To attract workers, Amazon has said it will offer free college tuition for more than 750,000 of its hourly employees. But what does the fine print say?
By David Sherfinski
WASHINGTON, Sept 28 (Thomson Reuters Foundation) - Amazon.com Inc said this month it would cover college tuition fees for more than 750,000 operations employees in the United States from next year, becoming the latest big company to boost worker benefits as the U.S. labor market rebounds from COVID-19.
The e-commerce giant's new benefits - which expand its "Career Choice" education programs - kick in after hourly workers have been at the company for 90 days, meaning about 400,000 hired during the pandemic should be eligible right away.
But what about the small print? And what factors should be considered by existing Amazon employees or people thinking of joining the company in the hope of getting free tuition?
How will the new benefits work?
Starting in January, hourly Amazon employees in the United States will be eligible for full, pre-paid college tuition benefits at hundreds of education partners up to a certain limit, covering the cost of classes, books, and fees.
There is no time limit to the benefits, which will also cover programs for high school diplomas and equivalency and English as a Second Language (ESL) proficiency certifications.
"We recognize it often takes adult learners more time to finish their bachelor's degrees, so that's why we don't have a lifetime limit," an Amazon spokesperson said in an email.
How much will they cover financially?
Amazon says it will pay "100% of tuition" for full-time U.S.-based employees up to a maximum of $5,250 per year - a fraction of the average cost of public and private four-year colleges and universities in the United States.
"I mean, $5,000 a year is great. It's just not enough to support an actual bachelor's degree in a reasonable amount of time, depending on where you go," said Iris Palmer, a higher education and workforce expert at New America, a U.S.-based think-tank.
But many employees already have some college experience under their belts when they join, the Amazon spokesperson said, suggesting many will only take a few courses while working at the same time.
What's new compared to the 'Career Choice' program?
Amazon previously covered up to 95% of costs for associate degrees and other education programs, and workers were required to complete 12-months' employment to be eligible.
The company announced the new benefits amid intense scrutiny of its labor practices, including the use of algorithms and surveillance to monitor employees and allegations of brutal working conditions at some of its warehouses.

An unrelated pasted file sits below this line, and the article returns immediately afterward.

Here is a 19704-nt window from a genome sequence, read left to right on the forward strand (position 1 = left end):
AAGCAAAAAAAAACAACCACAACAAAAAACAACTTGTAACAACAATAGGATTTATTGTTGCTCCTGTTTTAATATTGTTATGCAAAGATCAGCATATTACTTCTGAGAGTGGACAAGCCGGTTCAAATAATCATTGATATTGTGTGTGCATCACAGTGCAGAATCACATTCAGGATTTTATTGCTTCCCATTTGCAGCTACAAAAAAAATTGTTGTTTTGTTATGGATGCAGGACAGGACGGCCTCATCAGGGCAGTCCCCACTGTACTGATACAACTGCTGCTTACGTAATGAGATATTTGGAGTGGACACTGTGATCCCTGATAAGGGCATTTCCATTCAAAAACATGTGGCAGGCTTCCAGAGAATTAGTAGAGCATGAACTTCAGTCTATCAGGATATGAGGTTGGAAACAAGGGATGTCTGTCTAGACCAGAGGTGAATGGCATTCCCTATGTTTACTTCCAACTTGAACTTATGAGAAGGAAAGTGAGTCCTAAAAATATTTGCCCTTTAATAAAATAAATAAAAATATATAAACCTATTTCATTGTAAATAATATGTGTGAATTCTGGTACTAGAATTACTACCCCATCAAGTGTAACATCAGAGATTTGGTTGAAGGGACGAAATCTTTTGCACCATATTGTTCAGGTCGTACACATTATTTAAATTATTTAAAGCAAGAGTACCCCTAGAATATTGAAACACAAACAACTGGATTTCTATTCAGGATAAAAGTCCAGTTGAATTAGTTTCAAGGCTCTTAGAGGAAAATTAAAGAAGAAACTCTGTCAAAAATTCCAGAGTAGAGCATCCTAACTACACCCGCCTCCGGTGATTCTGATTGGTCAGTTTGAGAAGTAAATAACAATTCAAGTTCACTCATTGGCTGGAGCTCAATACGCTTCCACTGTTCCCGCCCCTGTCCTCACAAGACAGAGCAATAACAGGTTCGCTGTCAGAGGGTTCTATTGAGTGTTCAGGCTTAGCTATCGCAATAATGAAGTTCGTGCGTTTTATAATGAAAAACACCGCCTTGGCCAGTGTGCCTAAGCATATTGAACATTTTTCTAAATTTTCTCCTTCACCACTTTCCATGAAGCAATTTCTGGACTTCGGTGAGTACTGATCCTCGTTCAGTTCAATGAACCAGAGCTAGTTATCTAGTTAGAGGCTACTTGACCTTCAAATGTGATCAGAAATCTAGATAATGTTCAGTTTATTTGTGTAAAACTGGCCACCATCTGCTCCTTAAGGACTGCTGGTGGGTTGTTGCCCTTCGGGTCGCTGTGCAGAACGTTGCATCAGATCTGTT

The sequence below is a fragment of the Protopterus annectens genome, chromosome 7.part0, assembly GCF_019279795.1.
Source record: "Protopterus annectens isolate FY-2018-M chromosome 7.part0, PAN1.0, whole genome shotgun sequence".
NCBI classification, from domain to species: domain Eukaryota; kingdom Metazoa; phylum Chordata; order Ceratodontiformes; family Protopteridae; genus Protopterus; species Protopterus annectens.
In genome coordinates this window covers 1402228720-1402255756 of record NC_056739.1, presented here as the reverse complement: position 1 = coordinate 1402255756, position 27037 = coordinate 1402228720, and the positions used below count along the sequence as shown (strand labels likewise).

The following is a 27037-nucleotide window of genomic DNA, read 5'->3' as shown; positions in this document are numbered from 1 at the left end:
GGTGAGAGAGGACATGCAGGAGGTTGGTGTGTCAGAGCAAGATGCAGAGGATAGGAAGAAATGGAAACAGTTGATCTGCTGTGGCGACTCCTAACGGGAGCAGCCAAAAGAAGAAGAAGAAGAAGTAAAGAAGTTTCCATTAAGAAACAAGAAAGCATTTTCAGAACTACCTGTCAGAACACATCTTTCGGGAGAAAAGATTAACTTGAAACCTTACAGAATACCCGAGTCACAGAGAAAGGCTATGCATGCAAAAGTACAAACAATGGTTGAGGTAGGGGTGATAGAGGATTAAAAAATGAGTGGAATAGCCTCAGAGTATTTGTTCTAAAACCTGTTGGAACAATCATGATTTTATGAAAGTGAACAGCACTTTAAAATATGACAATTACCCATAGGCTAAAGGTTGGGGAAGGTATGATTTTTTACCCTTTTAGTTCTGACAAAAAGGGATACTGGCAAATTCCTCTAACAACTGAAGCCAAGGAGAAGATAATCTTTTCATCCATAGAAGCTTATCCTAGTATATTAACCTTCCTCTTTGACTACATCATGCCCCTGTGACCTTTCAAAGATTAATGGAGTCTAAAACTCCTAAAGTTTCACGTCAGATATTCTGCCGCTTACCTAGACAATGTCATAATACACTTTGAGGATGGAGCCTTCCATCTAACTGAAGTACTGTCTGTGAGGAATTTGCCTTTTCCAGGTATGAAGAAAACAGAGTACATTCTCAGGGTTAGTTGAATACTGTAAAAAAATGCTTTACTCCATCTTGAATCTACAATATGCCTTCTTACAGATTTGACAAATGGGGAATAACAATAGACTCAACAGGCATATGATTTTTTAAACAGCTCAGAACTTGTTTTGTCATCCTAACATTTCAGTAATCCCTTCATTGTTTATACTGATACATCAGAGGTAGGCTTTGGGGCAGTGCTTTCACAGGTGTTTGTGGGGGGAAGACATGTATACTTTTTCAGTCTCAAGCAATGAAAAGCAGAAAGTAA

Palmer said that while the schooling grant would be beneficial, Amazon could address more immediate concerns about working conditions for its lowest-paid staff.
"If you're an Amazon delivery person and you're eligible for these benefits, that's great," she said. "But maybe it would be better if you had breaks to use the restroom or things like that which are a little more useful in your practical day-to-day."
Amazon has said it supports its workers and is committed to regular breaks.
Which educational institutions will participate?
Amazon said tuition fees will be paid for at "hundreds" of education partners across the country, but did not name the institutions that will participate.
"Our team is working to build out our full roster of partners," the company spokesperson said, noting more details would be available when the program launches.
Flexibility will be key because many minimum wage earners might simply not have time for education outside work, said Stephanie Hall, a senior fellow at the Century Foundation, a U.S.-based think-tank.
"If they're working at least one full-time job, they probably already have other responsibilities – so they tend to be the kind of student who's going to need a really supportive program," Hall said.
Why is Amazon announcing the move now?
Labor shortages are pushing companies to offer sweeteners beyond traditional benefits such as health insurance, said Julie Stich, vice president of content at the International Foundation of Employee Benefit Plans, a non-profit group.
"Most companies are struggling right now to be fully staffed and employers, therefore, are looking at what they can do to differentiate themselves," Stitch said.
The move follows similar announcements in recent months by several major U.S. retailers including Target and Walmart.
(Reporting by David Sherfinski; Editing by Helen Popper. Please credit the Thomson Reuters Foundation, the charitable arm of Thomson Reuters, that covers the lives of people around the world who struggle to live freely or fairly. Visit http://news.trust.org)